New Restrictions on Travel to Cuba
On Wednesday, the Trump administration announced plans to tighten restrictions on travel to Cuba, essentially reversing policies implemented by the previous administration. Under new rules, travel will now be limited to family visits in an effort to crack down on what the administration sees as “veiled tourism.” This will surely have a major impact on airlines, cruises, and tour operators currently operating between the U.S. and Cuba, not to mention American tourists interested in making the trip.
No details have yet been given as to when the new rules will take effect, so if you’ve been considering the trip, better hurry. Here’s a look at current fares to Havana, Santa Clara, Varadero, and Santiago de Cuba from all over the U.S.
U.S. Carriers Rejecting Passenger Compensation Claims
As far as consumer protections go, Americans tend to get the bare minimum should something go wrong while traveling on a domestic flight. But it’s a different story entirely if departing from Europe, even as a U.S. citizen on an American-based carrier. Or at least, it’s supposed to be different, assuming U.S. carriers are following European Union law, which, apparently, they are not. According to a new study by AirHelp, a site that helps passengers file claims for delayed or canceled flights, more than 25% of valid claims against U.S. carriers were wrongfully rejected from 2016-2018.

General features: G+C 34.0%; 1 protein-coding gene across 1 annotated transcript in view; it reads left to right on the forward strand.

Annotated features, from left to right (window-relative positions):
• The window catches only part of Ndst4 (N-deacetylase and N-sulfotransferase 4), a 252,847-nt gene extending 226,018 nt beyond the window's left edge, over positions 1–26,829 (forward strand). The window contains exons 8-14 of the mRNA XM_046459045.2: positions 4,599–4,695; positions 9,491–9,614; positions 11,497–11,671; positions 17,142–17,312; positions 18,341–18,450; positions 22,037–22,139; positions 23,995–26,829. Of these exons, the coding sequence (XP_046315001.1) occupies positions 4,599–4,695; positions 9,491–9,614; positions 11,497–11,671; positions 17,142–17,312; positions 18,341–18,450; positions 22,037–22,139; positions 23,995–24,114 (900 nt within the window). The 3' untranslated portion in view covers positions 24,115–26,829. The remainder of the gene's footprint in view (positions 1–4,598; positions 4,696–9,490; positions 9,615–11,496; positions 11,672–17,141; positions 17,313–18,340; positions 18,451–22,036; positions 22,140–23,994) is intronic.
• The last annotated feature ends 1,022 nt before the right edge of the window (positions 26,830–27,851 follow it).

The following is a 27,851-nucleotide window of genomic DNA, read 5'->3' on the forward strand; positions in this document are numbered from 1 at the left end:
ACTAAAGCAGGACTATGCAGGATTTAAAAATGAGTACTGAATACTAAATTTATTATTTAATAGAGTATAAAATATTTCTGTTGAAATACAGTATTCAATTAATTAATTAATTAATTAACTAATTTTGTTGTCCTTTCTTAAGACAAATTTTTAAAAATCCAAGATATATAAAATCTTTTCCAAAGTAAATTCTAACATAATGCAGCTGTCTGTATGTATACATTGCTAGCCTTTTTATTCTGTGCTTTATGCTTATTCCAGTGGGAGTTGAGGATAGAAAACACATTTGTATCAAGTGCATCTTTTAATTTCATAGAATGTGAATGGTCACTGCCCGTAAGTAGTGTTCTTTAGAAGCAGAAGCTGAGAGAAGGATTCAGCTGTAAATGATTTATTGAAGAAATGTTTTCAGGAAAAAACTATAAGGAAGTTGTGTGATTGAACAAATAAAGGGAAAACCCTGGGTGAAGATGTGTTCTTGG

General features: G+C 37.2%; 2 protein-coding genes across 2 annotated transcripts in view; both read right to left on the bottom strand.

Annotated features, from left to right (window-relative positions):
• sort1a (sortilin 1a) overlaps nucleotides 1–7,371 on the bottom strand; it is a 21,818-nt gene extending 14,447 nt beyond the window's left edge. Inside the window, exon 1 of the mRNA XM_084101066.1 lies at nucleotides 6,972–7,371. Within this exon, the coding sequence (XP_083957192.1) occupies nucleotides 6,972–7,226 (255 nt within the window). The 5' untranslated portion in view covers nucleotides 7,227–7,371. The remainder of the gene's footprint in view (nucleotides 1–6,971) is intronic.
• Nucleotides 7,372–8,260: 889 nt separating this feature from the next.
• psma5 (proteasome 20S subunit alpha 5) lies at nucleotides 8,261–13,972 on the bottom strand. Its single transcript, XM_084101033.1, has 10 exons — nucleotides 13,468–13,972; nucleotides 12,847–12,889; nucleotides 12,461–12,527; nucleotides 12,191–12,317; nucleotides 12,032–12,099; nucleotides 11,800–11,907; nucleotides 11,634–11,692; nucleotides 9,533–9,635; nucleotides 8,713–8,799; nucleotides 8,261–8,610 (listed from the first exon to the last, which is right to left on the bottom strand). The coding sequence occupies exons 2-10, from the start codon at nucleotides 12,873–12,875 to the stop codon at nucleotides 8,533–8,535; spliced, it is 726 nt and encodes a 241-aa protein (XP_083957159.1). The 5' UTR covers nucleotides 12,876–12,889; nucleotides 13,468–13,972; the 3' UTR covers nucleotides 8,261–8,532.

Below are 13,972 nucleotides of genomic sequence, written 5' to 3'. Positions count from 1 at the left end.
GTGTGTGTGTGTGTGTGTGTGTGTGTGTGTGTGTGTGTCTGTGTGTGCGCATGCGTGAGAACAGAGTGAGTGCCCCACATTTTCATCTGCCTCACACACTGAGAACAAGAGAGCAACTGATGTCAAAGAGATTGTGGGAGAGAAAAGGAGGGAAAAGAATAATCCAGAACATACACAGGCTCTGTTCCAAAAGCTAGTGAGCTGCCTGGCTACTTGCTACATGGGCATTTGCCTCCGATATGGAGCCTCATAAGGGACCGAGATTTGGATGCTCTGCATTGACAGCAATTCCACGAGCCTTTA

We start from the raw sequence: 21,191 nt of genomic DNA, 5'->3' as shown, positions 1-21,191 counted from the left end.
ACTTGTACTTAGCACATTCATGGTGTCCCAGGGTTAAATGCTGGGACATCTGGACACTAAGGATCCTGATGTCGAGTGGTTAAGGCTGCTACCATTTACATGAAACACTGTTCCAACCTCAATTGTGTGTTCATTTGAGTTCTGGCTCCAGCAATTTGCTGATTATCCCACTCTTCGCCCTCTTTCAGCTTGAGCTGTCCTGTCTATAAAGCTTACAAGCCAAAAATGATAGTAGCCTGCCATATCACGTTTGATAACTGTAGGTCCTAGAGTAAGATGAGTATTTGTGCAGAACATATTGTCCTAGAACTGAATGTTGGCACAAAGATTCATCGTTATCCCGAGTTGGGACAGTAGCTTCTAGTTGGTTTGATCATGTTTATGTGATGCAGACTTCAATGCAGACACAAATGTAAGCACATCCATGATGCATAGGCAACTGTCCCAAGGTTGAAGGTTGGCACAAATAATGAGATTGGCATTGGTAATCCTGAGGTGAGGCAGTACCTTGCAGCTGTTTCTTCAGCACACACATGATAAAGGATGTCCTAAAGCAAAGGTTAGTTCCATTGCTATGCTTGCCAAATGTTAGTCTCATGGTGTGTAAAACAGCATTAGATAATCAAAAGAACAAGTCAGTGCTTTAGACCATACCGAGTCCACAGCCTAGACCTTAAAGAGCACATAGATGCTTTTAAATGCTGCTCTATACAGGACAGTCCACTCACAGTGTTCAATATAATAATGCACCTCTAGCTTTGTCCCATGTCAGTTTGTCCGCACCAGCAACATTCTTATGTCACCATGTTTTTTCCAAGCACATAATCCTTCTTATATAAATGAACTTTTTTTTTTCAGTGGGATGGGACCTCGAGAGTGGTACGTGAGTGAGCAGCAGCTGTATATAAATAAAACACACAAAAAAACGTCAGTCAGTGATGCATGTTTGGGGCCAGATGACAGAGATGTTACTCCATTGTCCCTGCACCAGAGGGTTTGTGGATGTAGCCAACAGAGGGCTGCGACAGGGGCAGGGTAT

Delta tops the list of offenders, rejecting 32% of all claims, followed by United at 23%, and American Airlines at 22%.
Americans are covered under Flight Compensation Regulation 261/2004, or more commonly known as EC 261, which allows for up to $700 in compensation for delays of more than three hours or incidents of denied boarding, excluding bad weather or political unrest. Claims may be filed up to three years after the incident.
Norwegian Air Flight Attendants Forced to Wear Heels
Counter to Norway’s reputation as a forward-thinking nation, Norwegian Air has some pretty regressive ideas on how women should dress in the workplace. One rule in particular made headlines this week, requiring female flight attendants to wear heels at least two centimeters tall. A doctor’s note must be provided by anyone who wishes to do the job in flats, and that note must be updated every 6 months should they wish to continue.
A Norwegian Air spokesperson told The Independent that flats are acceptable while inflight but high heels are required while boarding passengers and once they exit the plane.
Study Reveals Americans Lie About Their Vacations
If you’ve ever embellished the details of your trip to friends back home, you’re not alone. According to a survey from Jet Cost, 14% of Americans have lied about their vacations.
So what exactly are people lying about? The most common fibs are weather-related, with travelers claiming it was sunnier than it actually may have been. People also tend to exaggerate the quality of their hotel, how much sightseeing they did, how much money they spent, and how much they did or did not drink. Of the 4,000 travelers surveyed, 10% even confessed to posting fake vacation photos to social media.
Additionally, 68% admitted to saying they had enjoyed their holiday more than they did, while 52% said that they would never tell anyone if their vacation had been a disaster.